On 3 June 2022, I had the pleasure to host a lecture on Storytelling, narratives and connections for policy entrepreneurs at the School of Transnational Governance of the European University Institute.
Nothing makes you more formidable than verbal competence, to be able to articulate and marshal your arguments. Get everything in order, get your information straight, to go to war with words.
A number of authors interested in how to translate evidence into policy identify the importance of policy narrative and argue that advocates of scientific evidence need to tell good stories to grab the attention and appeal to the emotions of policymakers. Yet, this general call for better narratives is incomplete without concrete examples and evidence of their effectiveness. To ensure research findings are taken up into policy, scientists and social researchers need a sophisticated understanding of policymaker psychology and the role of factors such as group dynamics and the rules that people follow within organizations.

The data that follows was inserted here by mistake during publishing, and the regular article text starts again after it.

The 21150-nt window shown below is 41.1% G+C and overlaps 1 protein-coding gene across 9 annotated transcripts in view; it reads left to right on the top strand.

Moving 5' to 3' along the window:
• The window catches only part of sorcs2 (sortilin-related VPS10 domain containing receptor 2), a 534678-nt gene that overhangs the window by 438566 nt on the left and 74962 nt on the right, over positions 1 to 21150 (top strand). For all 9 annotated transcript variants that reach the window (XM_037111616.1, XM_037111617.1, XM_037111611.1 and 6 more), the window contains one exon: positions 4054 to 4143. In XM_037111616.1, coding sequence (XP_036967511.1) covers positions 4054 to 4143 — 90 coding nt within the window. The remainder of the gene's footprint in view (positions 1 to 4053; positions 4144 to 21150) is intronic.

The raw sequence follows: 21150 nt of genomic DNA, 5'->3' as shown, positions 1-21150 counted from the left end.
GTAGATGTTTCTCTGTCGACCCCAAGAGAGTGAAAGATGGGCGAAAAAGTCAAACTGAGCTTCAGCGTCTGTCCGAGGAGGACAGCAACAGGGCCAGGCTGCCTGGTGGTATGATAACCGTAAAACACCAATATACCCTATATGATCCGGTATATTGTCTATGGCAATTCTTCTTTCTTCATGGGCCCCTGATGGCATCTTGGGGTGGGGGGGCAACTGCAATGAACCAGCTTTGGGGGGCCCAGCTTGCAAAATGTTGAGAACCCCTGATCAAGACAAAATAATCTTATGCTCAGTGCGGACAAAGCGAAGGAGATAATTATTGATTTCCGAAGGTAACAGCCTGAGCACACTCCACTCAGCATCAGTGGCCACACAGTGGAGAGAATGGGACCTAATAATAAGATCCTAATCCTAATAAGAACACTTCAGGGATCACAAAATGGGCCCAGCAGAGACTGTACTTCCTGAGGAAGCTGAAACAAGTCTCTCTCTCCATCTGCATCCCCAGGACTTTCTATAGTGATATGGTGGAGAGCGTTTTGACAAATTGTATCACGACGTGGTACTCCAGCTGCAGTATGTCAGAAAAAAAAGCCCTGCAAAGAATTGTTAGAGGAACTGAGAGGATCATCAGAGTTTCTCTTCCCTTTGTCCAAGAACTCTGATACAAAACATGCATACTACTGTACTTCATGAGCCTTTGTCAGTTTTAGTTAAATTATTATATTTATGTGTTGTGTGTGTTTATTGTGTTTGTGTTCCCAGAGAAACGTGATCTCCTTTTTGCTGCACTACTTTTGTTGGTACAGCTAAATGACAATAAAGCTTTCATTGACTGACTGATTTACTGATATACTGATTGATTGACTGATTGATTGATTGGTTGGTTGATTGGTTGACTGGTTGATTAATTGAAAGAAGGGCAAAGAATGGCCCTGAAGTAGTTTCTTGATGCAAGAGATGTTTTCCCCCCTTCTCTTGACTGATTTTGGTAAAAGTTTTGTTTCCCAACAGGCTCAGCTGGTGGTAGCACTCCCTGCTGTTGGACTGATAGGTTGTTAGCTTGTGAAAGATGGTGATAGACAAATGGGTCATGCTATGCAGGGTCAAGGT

While many policy studies take into account how and why people make decisions, individually and within the complex systems of government, few go a step further to offer advice on how those who wish to influence policy should act.
There is a large body of grey literature that does focus on providing practical guidance for those seeking to ensure uptake of evidence into policy. This literature draws on a range of insights from the world of academia, but also from practical lessons gained from years of trial and error within the field of policy advocacy.
I thank the School of Transnational Governance for giving me the opportunity to present my findings to some absolutely brilliant attendees from all over Europe.